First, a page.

Economic group urges rules to cut international bill shock

Customers are paying too much in international roaming charges when compared with domestic roaming rates, according to a report from the Organization for Economic Co-operation and Development.

The report suggests that governments regulate international roaming plans to cut down on the bill shock. Policy recommendations include sending an SMS text message to users when they travel or limiting the price or amount of international roaming data.

The recommendations are similar to those in Sen. Tom Udall’s (D-N.M.) Cell Phone Bill Shock Act of 2011 and those proposed by the Federal Communications Commission last October.

Mobile providers and others who oppose these kinds of regulations say that it adds too much burden and cost to their businesses.

Countering those claims, the OECD said in its report: “While the implementation of consumer protection measures is not cost-free, the data roaming cut-off limit has been successful in providing protection against bill shock. It will certainly assist in avoiding situations in which users incur a several-thousand-dollar bill when returning from foreign travel.”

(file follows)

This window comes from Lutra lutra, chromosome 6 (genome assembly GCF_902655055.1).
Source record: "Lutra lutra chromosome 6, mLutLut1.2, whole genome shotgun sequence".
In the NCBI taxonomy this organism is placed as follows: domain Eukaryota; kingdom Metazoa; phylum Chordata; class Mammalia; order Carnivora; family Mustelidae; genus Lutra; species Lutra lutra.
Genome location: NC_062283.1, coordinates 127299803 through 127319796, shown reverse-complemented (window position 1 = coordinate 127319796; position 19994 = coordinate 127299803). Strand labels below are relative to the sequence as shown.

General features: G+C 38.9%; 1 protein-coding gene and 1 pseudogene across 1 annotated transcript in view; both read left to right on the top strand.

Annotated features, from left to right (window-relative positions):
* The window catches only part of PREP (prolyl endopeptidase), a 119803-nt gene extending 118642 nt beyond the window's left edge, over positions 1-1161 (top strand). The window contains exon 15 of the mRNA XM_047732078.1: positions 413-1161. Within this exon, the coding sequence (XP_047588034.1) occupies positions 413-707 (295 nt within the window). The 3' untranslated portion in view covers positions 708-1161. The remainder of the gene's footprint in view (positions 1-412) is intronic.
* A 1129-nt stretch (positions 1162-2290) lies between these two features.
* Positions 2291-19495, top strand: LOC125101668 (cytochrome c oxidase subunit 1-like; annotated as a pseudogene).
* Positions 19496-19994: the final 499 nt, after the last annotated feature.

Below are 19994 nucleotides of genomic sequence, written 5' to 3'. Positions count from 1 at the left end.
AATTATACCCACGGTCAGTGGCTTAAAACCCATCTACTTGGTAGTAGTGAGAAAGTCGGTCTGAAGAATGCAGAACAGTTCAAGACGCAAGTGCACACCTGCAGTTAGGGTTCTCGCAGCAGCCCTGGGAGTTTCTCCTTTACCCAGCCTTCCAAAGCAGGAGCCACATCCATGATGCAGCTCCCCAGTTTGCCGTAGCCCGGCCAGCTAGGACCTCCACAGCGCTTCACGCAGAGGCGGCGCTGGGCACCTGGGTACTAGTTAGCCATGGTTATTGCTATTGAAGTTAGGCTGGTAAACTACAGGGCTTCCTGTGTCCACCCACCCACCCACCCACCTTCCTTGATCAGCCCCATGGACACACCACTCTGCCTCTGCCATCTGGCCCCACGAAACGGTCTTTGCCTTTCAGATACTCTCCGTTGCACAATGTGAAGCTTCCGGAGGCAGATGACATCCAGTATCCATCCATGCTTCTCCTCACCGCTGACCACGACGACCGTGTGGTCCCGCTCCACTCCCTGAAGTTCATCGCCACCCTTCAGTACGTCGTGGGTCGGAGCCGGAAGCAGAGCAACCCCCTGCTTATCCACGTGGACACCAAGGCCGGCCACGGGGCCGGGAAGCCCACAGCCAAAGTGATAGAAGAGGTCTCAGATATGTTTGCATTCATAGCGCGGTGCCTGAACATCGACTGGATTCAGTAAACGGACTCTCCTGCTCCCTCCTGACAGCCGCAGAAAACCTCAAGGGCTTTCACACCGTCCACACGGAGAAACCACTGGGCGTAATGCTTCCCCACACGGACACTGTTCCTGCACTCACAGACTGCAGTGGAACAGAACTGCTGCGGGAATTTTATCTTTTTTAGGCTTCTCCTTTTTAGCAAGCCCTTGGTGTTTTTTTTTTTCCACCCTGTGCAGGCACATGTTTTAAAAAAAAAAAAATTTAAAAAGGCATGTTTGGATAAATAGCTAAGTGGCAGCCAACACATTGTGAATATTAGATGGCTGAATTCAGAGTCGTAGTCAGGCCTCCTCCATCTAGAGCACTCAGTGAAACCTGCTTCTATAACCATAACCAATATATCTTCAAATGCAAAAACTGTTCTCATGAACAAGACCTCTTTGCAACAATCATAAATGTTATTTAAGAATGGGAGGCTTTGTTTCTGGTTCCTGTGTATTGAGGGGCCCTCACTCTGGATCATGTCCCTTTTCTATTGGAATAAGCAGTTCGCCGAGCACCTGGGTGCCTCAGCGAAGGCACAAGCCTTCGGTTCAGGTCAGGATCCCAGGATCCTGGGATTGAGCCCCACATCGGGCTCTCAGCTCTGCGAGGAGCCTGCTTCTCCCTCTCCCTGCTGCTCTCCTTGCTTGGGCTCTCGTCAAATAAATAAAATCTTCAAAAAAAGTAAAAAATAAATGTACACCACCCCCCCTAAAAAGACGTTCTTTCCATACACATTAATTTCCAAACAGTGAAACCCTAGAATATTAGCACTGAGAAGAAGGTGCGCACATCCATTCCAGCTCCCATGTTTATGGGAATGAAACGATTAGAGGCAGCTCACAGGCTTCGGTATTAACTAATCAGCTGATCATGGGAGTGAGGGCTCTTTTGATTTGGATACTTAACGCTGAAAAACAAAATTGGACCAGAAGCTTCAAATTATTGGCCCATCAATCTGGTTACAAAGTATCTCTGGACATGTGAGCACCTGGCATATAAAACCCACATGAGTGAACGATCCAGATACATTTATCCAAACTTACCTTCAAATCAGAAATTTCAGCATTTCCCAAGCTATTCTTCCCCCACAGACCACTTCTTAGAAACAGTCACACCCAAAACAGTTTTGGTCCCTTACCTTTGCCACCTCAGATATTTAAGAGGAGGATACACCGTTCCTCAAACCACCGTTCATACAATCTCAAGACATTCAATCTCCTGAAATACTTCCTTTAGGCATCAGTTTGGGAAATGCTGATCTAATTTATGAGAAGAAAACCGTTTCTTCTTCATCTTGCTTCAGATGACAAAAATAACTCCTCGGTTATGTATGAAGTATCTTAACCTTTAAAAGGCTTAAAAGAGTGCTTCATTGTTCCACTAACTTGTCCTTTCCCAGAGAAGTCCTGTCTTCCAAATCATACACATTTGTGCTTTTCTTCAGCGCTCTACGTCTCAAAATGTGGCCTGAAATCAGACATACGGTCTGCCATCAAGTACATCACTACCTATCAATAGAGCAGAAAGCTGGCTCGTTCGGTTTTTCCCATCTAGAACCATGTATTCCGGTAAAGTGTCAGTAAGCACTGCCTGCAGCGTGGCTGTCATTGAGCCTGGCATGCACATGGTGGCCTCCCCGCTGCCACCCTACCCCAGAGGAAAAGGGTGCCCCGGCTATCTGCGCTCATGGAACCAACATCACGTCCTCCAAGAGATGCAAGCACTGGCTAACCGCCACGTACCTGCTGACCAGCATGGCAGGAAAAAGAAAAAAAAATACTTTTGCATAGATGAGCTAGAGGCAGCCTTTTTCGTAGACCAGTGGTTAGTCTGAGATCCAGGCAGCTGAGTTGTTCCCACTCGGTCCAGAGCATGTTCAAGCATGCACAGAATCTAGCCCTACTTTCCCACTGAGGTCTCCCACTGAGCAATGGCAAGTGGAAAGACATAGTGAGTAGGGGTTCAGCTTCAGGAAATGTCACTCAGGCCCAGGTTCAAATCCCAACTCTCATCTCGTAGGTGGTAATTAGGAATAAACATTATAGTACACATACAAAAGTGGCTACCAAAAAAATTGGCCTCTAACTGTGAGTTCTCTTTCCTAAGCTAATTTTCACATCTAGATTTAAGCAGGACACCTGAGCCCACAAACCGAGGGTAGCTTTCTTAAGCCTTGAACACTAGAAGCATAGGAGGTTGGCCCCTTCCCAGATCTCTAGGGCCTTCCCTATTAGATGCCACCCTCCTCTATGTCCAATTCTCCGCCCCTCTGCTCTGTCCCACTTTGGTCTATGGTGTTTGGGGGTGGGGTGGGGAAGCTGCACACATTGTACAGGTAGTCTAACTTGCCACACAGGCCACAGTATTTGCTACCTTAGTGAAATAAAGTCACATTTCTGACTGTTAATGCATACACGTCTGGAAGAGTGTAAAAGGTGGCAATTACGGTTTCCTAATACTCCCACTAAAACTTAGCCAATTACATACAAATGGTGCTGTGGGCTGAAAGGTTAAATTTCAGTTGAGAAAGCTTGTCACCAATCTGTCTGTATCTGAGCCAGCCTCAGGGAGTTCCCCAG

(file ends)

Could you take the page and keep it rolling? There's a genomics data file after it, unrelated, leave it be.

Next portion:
The organization looked at plans from 34 countries in Europe, Asia and North America. According to the data, North American customers pay the most for roaming: Canadians top the list with an average fee of $24.61 per 1MB of data. Next are Americans ($22.06) and Mexicans ($19.85). Greece, Iceland and Luxembourg have, on average, the lowest international roaming rates, each paying a little over $4 per 1MB of data.

Hayley Tsukayama covers consumer technology for The Washington Post.
Continue reading
Comments
Show Comments
Most Read

business

technology

Success! Check your inbox for details.

See all newsletters